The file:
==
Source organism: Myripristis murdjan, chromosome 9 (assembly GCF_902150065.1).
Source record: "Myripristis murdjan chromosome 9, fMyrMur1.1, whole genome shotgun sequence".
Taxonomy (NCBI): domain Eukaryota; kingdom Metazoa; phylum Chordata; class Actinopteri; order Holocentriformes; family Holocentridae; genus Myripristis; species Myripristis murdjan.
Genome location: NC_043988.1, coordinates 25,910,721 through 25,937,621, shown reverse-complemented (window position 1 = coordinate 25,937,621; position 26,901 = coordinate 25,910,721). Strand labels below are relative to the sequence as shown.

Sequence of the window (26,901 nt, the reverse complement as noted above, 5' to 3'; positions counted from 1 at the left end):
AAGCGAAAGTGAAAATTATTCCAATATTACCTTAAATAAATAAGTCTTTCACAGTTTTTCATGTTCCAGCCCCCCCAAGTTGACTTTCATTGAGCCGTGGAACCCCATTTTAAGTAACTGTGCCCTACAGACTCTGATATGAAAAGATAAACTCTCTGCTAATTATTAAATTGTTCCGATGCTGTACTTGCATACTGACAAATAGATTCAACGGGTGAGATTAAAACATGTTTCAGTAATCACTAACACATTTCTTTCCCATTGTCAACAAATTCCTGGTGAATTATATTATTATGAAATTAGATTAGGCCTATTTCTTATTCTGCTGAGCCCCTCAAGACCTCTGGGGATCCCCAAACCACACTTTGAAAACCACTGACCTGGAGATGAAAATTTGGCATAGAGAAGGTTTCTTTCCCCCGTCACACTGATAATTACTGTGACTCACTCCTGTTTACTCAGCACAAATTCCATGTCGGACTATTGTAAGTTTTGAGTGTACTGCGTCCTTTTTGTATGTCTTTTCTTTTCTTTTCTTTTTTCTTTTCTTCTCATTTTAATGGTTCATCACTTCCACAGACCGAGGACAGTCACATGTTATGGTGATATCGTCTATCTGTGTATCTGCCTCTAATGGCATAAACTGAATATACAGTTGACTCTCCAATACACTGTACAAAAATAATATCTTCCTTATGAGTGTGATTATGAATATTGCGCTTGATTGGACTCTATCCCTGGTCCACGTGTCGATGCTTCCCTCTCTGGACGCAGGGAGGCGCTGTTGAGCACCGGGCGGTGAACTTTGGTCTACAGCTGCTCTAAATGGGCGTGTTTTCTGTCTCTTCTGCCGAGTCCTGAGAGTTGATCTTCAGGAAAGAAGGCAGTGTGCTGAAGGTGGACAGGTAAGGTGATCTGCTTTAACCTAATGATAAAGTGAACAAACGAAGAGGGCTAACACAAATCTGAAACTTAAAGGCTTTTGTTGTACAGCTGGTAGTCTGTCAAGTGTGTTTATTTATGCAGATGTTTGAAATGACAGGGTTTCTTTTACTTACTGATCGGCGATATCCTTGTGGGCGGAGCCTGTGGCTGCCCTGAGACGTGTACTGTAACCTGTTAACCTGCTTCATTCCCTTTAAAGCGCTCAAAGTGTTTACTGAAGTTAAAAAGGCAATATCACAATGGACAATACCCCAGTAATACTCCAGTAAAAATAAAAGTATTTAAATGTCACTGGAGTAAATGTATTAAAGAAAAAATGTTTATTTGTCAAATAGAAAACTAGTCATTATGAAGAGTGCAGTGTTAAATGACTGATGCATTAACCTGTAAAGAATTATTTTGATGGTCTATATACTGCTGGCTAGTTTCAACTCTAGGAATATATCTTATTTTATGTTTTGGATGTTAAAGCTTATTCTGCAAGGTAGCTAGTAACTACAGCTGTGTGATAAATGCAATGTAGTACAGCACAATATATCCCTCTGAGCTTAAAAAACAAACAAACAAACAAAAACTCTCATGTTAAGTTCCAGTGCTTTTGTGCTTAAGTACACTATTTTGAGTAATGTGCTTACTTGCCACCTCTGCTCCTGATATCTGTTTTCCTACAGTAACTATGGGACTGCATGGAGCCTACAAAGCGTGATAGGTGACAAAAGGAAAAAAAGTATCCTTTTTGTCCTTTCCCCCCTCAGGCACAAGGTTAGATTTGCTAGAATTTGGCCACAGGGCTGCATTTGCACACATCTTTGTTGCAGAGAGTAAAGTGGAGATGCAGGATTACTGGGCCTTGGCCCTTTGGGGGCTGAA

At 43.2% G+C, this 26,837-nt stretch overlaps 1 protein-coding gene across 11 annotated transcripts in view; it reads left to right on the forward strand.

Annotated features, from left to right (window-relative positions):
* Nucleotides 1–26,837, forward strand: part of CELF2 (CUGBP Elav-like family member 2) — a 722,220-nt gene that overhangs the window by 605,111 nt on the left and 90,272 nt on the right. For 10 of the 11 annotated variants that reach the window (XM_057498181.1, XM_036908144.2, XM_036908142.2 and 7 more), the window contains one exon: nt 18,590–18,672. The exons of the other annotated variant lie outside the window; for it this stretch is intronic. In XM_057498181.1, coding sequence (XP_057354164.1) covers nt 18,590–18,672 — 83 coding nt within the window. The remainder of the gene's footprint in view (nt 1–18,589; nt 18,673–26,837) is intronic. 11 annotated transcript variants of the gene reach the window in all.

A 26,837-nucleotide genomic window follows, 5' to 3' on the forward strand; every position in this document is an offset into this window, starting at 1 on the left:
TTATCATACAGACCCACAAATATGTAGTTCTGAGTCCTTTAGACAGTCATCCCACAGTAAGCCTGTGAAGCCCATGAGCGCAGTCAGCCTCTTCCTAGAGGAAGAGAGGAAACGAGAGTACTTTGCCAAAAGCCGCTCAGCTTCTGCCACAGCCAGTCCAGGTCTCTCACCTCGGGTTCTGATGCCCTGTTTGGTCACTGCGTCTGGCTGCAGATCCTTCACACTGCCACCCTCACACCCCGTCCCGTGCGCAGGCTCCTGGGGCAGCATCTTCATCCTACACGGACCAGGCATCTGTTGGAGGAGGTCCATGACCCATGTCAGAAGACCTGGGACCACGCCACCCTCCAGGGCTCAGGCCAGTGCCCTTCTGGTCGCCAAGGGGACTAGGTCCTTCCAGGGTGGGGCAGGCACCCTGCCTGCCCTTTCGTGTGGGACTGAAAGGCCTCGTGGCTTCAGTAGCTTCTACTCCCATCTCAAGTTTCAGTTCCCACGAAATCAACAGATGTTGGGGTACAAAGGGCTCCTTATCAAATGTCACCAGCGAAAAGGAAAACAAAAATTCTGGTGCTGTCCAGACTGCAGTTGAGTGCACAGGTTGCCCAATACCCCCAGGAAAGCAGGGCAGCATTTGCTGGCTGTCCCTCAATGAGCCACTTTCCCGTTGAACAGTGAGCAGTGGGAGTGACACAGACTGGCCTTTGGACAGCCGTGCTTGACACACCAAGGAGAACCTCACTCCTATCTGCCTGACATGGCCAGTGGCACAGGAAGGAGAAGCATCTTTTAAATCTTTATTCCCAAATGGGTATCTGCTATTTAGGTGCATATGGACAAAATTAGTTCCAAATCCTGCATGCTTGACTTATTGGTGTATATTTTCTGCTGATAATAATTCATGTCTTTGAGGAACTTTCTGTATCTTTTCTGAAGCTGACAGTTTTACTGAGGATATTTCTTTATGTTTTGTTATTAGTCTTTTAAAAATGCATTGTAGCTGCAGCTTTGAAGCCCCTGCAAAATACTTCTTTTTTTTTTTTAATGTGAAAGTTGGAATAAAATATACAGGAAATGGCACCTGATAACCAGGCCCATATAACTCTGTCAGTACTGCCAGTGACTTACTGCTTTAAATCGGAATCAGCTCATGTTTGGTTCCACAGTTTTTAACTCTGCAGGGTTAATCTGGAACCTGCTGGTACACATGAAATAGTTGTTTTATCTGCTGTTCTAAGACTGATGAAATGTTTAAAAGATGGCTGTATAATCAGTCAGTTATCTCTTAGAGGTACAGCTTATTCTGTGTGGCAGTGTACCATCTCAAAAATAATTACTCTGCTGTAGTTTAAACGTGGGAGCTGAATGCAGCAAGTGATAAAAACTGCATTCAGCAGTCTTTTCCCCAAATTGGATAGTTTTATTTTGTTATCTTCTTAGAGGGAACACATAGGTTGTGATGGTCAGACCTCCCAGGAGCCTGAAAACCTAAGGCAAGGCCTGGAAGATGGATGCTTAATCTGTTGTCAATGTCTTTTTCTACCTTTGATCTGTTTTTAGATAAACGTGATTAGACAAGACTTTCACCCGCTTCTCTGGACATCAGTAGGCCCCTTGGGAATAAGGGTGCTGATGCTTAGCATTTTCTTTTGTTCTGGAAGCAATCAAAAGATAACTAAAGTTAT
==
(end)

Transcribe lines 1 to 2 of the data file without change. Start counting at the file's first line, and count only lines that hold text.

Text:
Source organism: Myripristis murdjan, chromosome 9 (assembly GCF_902150065.1).
Source record: "Myripristis murdjan chromosome 9, fMyrMur1.1, whole genome shotgun sequence".